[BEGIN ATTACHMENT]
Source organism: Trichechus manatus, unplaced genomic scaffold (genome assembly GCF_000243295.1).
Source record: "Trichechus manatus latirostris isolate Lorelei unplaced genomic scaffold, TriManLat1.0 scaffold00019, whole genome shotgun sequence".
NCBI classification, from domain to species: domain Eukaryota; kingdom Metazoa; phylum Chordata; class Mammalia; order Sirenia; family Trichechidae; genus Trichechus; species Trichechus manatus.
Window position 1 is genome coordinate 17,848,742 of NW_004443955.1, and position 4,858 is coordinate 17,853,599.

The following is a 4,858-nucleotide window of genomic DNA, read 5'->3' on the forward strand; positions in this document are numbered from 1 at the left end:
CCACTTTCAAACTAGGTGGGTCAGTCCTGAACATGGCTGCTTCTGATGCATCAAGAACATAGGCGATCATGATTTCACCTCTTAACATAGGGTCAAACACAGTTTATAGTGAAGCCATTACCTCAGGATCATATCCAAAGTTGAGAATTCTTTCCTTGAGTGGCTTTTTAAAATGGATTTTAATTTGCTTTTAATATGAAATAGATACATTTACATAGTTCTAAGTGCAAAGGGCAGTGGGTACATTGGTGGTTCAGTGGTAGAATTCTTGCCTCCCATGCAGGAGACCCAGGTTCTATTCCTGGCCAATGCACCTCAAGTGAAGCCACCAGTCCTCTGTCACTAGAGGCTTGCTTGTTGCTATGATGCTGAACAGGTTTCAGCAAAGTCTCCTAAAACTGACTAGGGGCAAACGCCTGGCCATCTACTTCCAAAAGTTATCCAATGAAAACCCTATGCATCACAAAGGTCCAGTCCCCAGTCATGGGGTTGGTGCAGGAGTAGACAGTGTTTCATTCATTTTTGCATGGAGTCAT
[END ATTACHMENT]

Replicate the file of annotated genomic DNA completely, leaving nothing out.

Source organism: Trichechus manatus, unplaced genomic scaffold (genome assembly GCF_000243295.1).
Source record: "Trichechus manatus latirostris isolate Lorelei unplaced genomic scaffold, TriManLat1.0 scaffold00019, whole genome shotgun sequence".
NCBI classification, from domain to species: domain Eukaryota; kingdom Metazoa; phylum Chordata; class Mammalia; order Sirenia; family Trichechidae; genus Trichechus; species Trichechus manatus.
Window position 1 is genome coordinate 17,848,742 of NW_004443955.1, and position 4,858 is coordinate 17,853,599.

The following is a 4,858-nucleotide window of genomic DNA, read 5'->3' on the forward strand; positions in this document are numbered from 1 at the left end:
CCACTTTCAAACTAGGTGGGTCAGTCCTGAACATGGCTGCTTCTGATGCATCAAGAACATAGGCGATCATGATTTCACCTCTTAACATAGGGTCAAACACAGTTTATAGTGAAGCCATTACCTCAGGATCATATCCAAAGTTGAGAATTCTTTCCTTGAGTGGCTTTTTAAAATGGATTTTAATTTGCTTTTAATATGAAATAGATACATTTACATAGTTCTAAGTGCAAAGGGCAGTGGGTACATTGGTGGTTCAGTGGTAGAATTCTTGCCTCCCATGCAGGAGACCCAGGTTCTATTCCTGGCCAATGCACCTCAAGTGAAGCCACCAGTCCTCTGTCACTAGAGGCTTGCTTGTTGCTATGATGCTGAACAGGTTTCAGCAAAGTCTCCTAAAACTGACTAGGGGCAAACGCCTGGCCATCTACTTCCAAAAGTTATCCAATGAAAACCCTATGCATCACAAAGGTCCAGTCCCCAGTCATGGGGTTGGTGCAGGAGTAGACAGTGTTTCATTCATTTTTGCATGGAGTCAT